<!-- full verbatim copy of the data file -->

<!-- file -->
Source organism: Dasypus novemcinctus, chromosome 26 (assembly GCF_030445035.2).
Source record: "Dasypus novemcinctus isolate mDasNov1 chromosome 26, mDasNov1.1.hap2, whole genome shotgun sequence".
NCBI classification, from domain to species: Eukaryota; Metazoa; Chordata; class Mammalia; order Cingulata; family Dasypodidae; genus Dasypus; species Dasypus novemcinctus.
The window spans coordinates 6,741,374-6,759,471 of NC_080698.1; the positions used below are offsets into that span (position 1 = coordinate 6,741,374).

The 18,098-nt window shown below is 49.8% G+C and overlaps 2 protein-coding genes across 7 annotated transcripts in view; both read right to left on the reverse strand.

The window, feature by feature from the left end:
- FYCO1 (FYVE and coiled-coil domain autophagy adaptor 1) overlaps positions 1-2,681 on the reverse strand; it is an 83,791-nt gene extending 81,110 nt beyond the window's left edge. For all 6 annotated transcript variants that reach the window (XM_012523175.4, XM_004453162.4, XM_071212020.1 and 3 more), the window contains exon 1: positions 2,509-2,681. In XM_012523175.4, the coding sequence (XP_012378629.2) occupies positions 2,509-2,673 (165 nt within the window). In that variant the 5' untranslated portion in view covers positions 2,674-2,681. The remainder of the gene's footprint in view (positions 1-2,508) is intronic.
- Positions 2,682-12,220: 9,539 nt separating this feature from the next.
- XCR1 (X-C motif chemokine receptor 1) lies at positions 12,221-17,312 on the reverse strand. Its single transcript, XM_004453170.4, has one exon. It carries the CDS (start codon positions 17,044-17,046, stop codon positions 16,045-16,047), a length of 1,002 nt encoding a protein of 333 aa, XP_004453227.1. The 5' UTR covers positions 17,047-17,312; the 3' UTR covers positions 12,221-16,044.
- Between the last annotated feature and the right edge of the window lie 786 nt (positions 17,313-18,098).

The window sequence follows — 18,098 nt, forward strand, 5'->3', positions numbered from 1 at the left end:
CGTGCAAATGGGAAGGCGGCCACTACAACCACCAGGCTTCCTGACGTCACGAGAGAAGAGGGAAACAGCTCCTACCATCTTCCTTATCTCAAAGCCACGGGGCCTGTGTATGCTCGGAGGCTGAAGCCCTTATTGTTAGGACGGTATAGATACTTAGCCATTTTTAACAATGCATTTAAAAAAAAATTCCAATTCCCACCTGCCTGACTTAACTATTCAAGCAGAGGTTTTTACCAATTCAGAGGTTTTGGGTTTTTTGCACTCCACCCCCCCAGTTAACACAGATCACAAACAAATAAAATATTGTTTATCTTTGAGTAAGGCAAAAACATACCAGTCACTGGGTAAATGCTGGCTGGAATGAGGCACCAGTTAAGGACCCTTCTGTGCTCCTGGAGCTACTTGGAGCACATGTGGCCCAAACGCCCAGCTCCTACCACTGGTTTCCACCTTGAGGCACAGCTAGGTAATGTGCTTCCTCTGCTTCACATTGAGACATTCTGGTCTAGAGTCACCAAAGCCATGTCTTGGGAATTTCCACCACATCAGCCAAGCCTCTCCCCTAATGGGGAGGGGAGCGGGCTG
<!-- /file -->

Source organism: Dasypus novemcinctus, chromosome 26 (assembly GCF_030445035.2).
Source record: "Dasypus novemcinctus isolate mDasNov1 chromosome 26, mDasNov1.1.hap2, whole genome shotgun sequence".
NCBI classification, from domain to species: Eukaryota; Metazoa; Chordata; class Mammalia; order Cingulata; family Dasypodidae; genus Dasypus; species Dasypus novemcinctus.
The window spans coordinates 6,741,374-6,759,471 of NC_080698.1; the positions used below are offsets into that span (position 1 = coordinate 6,741,374).

The 18,098-nt window shown below is 49.8% G+C and overlaps 2 protein-coding genes across 7 annotated transcripts in view; both read right to left on the reverse strand.

The window, feature by feature from the left end:
- FYCO1 (FYVE and coiled-coil domain autophagy adaptor 1) overlaps positions 1-2,681 on the reverse strand; it is an 83,791-nt gene extending 81,110 nt beyond the window's left edge. For all 6 annotated transcript variants that reach the window (XM_012523175.4, XM_004453162.4, XM_071212020.1 and 3 more), the window contains exon 1: positions 2,509-2,681. In XM_012523175.4, the coding sequence (XP_012378629.2) occupies positions 2,509-2,673 (165 nt within the window). In that variant the 5' untranslated portion in view covers positions 2,674-2,681. The remainder of the gene's footprint in view (positions 1-2,508) is intronic.
- Positions 2,682-12,220: 9,539 nt separating this feature from the next.
- XCR1 (X-C motif chemokine receptor 1) lies at positions 12,221-17,312 on the reverse strand. Its single transcript, XM_004453170.4, has one exon. It carries the CDS (start codon positions 17,044-17,046, stop codon positions 16,045-16,047), a length of 1,002 nt encoding a protein of 333 aa, XP_004453227.1. The 5' UTR covers positions 17,047-17,312; the 3' UTR covers positions 12,221-16,044.
- Between the last annotated feature and the right edge of the window lie 786 nt (positions 17,313-18,098).

The window sequence follows — 18,098 nt, forward strand, 5'->3', positions numbered from 1 at the left end:
CGTGCAAATGGGAAGGCGGCCACTACAACCACCAGGCTTCCTGACGTCACGAGAGAAGAGGGAAACAGCTCCTACCATCTTCCTTATCTCAAAGCCACGGGGCCTGTGTATGCTCGGAGGCTGAAGCCCTTATTGTTAGGACGGTATAGATACTTAGCCATTTTTAACAATGCATTTAAAAAAAAATTCCAATTCCCACCTGCCTGACTTAACTATTCAAGCAGAGGTTTTTACCAATTCAGAGGTTTTGGGTTTTTTGCACTCCACCCCCCCAGTTAACACAGATCACAAACAAATAAAATATTGTTTATCTTTGAGTAAGGCAAAAACATACCAGTCACTGGGTAAATGCTGGCTGGAATGAGGCACCAGTTAAGGACCCTTCTGTGCTCCTGGAGCTACTTGGAGCACATGTGGCCCAAACGCCCAGCTCCTACCACTGGTTTCCACCTTGAGGCACAGCTAGGTAATGTGCTTCCTCTGCTTCACATTGAGACATTCTGGTCTAGAGTCACCAAAGCCATGTCTTGGGAATTTCCACCACATCAGCCAAGCCTCTCCCCTAATGGGGAGGGGAGCGGGCTG